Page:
After viewing the World Premiere screening of the documentary I Am Evidence at Tribeca Film Festival, a few days later, I sat down with directors Trish Adlesic and Geeta Gandbhir to discuss the making of the film. For Part I of my interview, CLICK HERE. For my review of the film CLICK HERE.
Could you talk about how this is a pivotal moment and talk about where you think the direction with the testing will go. People will see the film and be impacted. One cannot help but be impacted. So the film is a step in the right direction.
Geeta: This is something we mentioned before. This is such a critical moment with the election that happened. It is a dark time in some ways for women, for people of color. The film encapsulates so many issues that right now, everyone needs to be motivated and on the forefront, fighting the battle for citizen’s rights. I am referring to sexism, systemic institutional racism, public safety, and basic moral issues. And right now, unfortunately, we have a president in charge who doesn’t necessarily support the different communities that really are trying to be heard in this film. So it feels very timely. I can’t think of a better time.
Trish: Yes. It’s interesting. As I sit here now, I don’t think anyone over 40 can’t say they haven’t have had some sort of violence inflicted on them whether it’s related to gender, discrimination in the workplace, sexual harassment, domestic abuse, sexual assault. So I must say that sitting here in 2017, I’m really fatigued for having to keep the fight going. We haven’t really made the progress we deserve with all the women who have gone before us from Betty Friedan to Gloria Steinem, to all our leaders. It’s so disheartening that we still have to fight. When are we going to move forward and have an Equal Rights Amendment? Also, people would say to me during the making of this, “Oh, you’re worrying too much. Hillary’s going to become president. She’ll have your back; she’ll have your back. You don’t have to worry about this”
The real problem with this is the deeply rooted cultural biases that are planted by people who are in control of this issue. We have to have required training in police academies across the country. The decision must be taken out of their hands, for example, so that they don’t get to determine the fate of a kit. Every kit must be tested and there must be proper funding in place to do something with the findings because it’s just not enough to test a kit. It has to be taken to the next level. And laws need to be created to test and protect the evidence in each kit. Those laws must be adhered to. If this occurs, I think we can make significant progress.
We need education as well. That’s where the film comes in. But it’s a difficult film in a lot of ways. First of all, it’s a film about women. That’s already a strike against you. Then you have a film about sexual assault. There’s a lot of shame and darkness around this issue. We wanted to make the film very survivor-centric so people could feel the experiences. And make it relatable to everyone. So this is the tool that hopefully will do that and get everyone in the room.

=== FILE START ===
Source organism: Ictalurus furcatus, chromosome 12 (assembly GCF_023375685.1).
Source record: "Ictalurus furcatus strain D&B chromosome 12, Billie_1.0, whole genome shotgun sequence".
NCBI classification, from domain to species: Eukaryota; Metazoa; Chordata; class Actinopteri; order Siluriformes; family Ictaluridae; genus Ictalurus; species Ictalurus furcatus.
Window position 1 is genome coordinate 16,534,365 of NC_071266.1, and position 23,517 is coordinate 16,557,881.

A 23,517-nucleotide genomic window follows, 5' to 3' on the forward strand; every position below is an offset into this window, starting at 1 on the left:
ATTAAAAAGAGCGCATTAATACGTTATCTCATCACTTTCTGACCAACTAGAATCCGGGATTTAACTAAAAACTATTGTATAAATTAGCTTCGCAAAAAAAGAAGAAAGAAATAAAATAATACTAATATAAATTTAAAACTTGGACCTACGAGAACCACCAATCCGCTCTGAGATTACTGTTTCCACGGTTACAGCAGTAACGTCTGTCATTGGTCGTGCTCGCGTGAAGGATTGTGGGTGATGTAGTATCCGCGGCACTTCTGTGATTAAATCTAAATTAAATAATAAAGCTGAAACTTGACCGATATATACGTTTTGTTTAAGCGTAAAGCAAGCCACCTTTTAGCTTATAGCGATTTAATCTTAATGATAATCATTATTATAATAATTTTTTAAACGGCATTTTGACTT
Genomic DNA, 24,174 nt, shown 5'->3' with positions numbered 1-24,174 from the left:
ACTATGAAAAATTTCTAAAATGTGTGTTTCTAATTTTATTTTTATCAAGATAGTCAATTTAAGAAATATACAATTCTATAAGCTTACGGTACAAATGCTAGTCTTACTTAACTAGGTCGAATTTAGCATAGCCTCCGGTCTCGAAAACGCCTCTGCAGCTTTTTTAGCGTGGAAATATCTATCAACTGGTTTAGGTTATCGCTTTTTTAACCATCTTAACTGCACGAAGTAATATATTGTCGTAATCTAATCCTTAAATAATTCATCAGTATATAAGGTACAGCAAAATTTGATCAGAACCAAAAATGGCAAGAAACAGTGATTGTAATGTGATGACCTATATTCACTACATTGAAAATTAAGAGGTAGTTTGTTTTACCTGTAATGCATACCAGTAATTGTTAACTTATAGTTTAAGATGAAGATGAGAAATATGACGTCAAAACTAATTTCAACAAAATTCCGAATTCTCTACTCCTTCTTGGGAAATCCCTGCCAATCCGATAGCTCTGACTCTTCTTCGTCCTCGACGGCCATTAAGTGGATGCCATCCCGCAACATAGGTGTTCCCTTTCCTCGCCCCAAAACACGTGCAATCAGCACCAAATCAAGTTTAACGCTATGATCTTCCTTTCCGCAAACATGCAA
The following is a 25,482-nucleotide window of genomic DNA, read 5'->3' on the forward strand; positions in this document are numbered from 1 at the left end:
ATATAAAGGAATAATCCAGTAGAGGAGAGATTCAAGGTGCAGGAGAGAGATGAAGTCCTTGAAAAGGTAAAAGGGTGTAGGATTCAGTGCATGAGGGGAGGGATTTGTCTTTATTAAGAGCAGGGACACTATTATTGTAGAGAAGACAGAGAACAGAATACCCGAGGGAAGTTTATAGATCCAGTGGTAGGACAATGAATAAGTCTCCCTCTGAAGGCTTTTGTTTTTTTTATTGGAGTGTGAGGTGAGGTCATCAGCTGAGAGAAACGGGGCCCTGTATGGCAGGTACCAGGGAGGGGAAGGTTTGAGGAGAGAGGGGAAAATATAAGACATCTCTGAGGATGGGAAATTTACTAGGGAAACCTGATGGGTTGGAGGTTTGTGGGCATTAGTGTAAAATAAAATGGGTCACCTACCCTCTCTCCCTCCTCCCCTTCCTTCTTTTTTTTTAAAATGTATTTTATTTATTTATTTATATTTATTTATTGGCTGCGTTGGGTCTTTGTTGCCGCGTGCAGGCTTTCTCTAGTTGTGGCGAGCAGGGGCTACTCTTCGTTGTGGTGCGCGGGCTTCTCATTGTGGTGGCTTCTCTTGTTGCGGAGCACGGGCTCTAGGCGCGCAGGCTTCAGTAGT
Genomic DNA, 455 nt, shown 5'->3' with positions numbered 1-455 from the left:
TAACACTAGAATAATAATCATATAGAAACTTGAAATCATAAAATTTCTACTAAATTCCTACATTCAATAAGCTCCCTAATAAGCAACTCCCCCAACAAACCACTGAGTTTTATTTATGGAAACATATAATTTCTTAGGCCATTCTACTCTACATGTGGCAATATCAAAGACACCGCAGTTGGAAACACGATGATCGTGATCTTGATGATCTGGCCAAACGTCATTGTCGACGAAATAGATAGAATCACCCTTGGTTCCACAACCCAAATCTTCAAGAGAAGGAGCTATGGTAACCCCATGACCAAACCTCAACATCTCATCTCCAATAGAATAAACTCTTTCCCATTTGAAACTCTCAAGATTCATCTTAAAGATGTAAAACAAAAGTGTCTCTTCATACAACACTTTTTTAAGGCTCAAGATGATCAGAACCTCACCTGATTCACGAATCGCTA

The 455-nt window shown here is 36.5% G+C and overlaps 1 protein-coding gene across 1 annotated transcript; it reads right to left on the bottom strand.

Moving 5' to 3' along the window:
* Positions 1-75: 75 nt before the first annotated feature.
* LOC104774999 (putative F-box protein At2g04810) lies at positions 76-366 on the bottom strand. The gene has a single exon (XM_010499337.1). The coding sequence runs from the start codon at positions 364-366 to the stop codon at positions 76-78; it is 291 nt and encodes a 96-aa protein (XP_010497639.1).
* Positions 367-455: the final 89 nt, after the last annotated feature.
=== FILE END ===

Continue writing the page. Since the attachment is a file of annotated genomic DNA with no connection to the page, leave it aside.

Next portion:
Do we need to get men on board, a lot of men on board?
Trish: Interesting. As a gut reaction, I asked a reporter that in Cleveland, Rachel Dissell, in a follow-up interview. She got very angry by that. She said, “I don’t understand why we need to actually get them on board. They should already be on board.”
Geeta: I think that the key thing is we cannot come from an apologist’s standpoint. That is really the key thing. This is an issue…that is said in the movie. If you have evidence of a crime and you do nothing with it, that in and of itself is a crime.
Trish: That’s a Polly Poskin (Illinois Coalition Against Sexual Violence), quote. She wrote a beautiful quote about this very thing. She said, “When you don’t utilize the evidence given to you, that in itself is a crime because it’s re-victimizing others. You’re letting a perpetrator run free.
Geeta: And I think in these times, if we have this information, this is obvious neglect. If you don’t stand on the side of women in this…
It’s criminal negligence. The UN has come out and stated that rape is equivalent to genocide. (CLICK ON ARTICLE)
Geeta: It’s used in war as a weapon of war, and is a war crime.
Trish: It has been a psychological weapon used against people in war.
Geeta: It’s been used as a weapon of war. And as a follow-up to that, Helena as one of the survivors says, “The system should be better than a criminal.” We need everyone on our side of course in this fight. But we cannot be concerned about specifically having to target men.
Trish: I think that any human being should be able to relate to this. I understand the intention of the question because it’s commonly asked…
I don’t believe that by the way. If we look at Kym Worthy’s example, she shows us how we must act. She led the fight in Detroit. She took a leadership role that others, including men, followed because they were ashamed.
Trish: I think that it has to go down to…this may sound trite, but, “When you see something, say something.” When we talk about needing to have informed consent, it’s clear. Sexual assault is sexual assault. It is not an invitation to have sex with someone. So we have a lack of education. And this environment of alcohol use can promote rape, and boys and men and women alike need to understand the boundaries around alcohol use.